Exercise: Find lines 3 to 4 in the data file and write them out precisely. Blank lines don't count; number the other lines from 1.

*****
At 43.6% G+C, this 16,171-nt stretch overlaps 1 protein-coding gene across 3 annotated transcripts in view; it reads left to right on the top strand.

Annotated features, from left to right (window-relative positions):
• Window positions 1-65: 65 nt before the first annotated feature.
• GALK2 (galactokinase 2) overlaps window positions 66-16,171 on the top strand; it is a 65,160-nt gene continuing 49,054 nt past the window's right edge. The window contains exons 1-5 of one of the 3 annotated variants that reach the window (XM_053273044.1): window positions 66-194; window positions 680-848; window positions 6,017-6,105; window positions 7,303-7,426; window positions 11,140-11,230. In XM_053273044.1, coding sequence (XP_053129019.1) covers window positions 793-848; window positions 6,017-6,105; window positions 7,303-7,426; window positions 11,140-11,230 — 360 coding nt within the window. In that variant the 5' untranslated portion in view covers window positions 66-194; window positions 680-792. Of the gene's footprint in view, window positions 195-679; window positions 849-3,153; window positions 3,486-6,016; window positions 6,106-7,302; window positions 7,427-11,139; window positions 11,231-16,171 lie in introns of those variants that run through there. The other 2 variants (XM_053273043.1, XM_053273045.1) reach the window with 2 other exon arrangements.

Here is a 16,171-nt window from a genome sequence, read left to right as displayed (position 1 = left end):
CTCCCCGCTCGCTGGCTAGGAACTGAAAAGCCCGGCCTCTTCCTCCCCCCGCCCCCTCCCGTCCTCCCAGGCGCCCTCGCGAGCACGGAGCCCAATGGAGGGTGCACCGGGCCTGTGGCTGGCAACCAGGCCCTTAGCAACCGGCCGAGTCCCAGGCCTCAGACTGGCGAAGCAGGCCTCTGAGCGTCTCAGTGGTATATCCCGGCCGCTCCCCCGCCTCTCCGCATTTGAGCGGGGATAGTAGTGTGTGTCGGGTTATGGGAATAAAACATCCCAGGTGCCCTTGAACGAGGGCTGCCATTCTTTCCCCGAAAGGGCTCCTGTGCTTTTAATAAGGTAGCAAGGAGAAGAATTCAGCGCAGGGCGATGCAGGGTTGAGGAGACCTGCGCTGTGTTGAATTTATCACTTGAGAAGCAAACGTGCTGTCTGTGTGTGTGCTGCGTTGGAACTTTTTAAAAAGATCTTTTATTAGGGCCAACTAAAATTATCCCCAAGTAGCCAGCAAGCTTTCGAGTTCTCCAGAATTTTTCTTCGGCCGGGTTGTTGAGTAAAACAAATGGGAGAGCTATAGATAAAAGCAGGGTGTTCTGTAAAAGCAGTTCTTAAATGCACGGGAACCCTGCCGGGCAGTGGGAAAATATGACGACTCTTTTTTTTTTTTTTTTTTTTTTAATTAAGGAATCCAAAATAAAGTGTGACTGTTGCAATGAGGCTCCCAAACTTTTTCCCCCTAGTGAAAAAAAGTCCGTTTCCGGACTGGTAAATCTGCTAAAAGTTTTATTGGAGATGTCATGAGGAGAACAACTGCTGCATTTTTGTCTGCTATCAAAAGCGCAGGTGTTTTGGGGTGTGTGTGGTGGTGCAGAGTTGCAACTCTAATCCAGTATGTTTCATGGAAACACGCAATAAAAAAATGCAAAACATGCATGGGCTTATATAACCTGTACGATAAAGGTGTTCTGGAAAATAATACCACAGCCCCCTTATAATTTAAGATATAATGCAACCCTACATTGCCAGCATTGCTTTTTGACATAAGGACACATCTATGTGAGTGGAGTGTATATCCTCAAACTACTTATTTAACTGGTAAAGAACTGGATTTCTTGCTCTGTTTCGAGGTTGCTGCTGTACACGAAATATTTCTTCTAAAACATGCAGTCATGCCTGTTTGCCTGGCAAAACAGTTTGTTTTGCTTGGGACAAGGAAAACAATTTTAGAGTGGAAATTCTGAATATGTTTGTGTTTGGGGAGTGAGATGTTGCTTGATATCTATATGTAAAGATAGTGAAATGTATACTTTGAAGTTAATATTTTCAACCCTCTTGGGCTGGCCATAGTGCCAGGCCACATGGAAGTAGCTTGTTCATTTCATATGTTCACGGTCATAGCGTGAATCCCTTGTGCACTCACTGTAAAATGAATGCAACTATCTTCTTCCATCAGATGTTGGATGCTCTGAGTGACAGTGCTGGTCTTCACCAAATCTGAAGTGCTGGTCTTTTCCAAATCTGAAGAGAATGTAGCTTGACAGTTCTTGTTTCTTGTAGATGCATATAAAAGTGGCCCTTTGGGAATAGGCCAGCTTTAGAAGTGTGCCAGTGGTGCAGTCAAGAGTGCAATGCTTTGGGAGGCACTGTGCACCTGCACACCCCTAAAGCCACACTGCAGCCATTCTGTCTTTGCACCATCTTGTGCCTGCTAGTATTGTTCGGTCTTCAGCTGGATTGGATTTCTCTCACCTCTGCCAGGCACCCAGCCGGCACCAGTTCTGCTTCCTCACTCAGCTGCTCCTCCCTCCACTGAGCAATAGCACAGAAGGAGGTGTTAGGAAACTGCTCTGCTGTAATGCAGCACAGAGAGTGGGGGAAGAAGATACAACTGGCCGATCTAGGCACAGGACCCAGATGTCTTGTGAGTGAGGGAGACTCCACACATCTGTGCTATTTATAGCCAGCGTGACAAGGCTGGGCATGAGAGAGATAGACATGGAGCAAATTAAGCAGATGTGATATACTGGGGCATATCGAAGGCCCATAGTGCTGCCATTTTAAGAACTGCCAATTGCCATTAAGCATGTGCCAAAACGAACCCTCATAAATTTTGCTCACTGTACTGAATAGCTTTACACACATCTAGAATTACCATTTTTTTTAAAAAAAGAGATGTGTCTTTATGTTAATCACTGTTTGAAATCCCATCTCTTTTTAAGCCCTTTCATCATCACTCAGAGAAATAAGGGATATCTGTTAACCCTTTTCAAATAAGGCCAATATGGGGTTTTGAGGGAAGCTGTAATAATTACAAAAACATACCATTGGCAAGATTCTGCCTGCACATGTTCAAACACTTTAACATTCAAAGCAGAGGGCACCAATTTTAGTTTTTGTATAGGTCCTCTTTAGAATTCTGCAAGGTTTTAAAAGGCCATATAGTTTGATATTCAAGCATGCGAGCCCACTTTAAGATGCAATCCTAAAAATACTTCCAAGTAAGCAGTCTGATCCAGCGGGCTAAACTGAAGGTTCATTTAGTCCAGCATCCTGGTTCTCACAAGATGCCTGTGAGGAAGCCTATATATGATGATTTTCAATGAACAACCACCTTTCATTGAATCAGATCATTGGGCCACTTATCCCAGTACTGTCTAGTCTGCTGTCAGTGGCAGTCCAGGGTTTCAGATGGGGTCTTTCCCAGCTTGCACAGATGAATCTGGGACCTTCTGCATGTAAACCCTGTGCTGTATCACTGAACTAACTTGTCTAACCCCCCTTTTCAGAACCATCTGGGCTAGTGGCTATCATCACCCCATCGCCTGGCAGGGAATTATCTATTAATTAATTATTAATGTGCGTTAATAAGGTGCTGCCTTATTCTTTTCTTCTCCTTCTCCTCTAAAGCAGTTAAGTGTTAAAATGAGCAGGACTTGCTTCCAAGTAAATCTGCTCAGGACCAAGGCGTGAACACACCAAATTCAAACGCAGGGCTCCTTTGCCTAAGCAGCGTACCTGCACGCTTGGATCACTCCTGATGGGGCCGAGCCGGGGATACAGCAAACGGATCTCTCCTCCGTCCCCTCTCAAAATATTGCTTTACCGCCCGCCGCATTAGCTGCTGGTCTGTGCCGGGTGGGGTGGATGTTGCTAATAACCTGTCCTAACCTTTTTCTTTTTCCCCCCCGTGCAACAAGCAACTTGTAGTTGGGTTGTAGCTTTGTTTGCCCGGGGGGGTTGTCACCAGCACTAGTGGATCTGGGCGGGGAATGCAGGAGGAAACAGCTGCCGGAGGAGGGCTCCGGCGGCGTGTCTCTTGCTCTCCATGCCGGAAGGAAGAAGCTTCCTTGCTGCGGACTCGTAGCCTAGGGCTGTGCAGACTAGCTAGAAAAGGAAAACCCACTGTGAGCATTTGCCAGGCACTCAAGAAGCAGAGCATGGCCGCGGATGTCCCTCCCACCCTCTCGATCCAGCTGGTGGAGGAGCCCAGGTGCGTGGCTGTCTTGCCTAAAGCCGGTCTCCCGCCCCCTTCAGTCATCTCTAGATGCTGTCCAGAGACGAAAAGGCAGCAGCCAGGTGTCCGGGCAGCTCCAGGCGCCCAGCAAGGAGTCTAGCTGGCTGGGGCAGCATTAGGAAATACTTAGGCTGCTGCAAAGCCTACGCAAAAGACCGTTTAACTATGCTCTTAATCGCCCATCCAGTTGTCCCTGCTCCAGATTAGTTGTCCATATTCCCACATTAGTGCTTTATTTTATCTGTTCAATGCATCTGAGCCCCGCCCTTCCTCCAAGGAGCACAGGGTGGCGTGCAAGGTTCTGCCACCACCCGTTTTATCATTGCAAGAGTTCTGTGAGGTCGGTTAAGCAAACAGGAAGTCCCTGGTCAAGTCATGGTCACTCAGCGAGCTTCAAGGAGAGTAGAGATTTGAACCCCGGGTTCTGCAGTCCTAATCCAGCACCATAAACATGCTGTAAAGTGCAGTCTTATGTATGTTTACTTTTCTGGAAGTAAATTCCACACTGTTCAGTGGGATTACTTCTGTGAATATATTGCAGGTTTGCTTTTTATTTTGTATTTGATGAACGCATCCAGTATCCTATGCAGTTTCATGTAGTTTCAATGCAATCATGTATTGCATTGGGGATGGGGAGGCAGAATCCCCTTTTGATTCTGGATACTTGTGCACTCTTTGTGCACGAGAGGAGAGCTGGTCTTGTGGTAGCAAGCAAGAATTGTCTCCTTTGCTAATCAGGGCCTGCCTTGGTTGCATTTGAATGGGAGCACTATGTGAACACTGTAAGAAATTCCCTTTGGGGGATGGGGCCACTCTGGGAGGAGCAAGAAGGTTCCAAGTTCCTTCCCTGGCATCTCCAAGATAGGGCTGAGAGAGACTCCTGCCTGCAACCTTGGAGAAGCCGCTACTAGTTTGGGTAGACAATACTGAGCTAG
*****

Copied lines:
• Window positions 1-65: 65 nt before the first annotated feature.
• GALK2 (galactokinase 2) overlaps window positions 66-16,171 on the top strand; it is a 65,160-nt gene continuing 49,054 nt past the window's right edge. The window contains exons 1-5 of one of the 3 annotated variants that reach the window (XM_053273044.1): window positions 66-194; window positions 680-848; window positions 6,017-6,105; window positions 7,303-7,426; window positions 11,140-11,230. In XM_053273044.1, coding sequence (XP_053129019.1) covers window positions 793-848; window positions 6,017-6,105; window positions 7,303-7,426; window positions 11,140-11,230 — 360 coding nt within the window. In that variant the 5' untranslated portion in view covers window positions 66-194; window positions 680-792. Of the gene's footprint in view, window positions 195-679; window positions 849-3,153; window positions 3,486-6,016; window positions 6,106-7,302; window positions 7,427-11,139; window positions 11,231-16,171 lie in introns of those variants that run through there. The other 2 variants (XM_053273043.1, XM_053273045.1) reach the window with 2 other exon arrangements.